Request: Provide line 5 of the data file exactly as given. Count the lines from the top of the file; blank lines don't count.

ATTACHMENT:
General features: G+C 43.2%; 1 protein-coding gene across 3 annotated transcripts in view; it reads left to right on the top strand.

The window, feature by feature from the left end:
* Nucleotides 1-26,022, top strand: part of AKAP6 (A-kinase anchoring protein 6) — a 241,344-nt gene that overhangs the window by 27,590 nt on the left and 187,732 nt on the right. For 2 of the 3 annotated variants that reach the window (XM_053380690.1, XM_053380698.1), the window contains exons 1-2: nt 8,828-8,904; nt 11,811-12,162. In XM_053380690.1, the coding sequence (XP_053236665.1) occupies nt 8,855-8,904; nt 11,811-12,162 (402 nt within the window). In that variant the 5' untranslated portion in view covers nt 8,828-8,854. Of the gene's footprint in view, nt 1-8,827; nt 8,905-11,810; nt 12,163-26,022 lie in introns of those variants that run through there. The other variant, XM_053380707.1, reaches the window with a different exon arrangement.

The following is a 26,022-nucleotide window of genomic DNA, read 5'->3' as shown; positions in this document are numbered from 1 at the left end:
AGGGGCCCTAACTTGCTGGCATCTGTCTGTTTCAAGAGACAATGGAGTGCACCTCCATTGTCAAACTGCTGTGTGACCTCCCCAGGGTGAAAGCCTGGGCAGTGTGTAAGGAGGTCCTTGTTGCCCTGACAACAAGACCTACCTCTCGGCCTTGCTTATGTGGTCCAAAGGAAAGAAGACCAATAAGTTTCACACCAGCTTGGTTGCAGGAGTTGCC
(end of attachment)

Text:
AGGGGCCCTAACTTGCTGGCATCTGTCTGTTTCAAGAGACAATGGAGTGCACCTCCATTGTCAAACTGCTGTGTGACCTCCCCAGGGTGAAAGCCTGGGCAGTGTGTAAGGAGGTCCTTGTTGCCCTGACAACAAGACCTACCTCTCGGCCTTGCTTATGTGGTCCAAAGGAAAGAAGACCAATAAGTTTCACACCAGCTTGGTTGCAGGAGTTGCC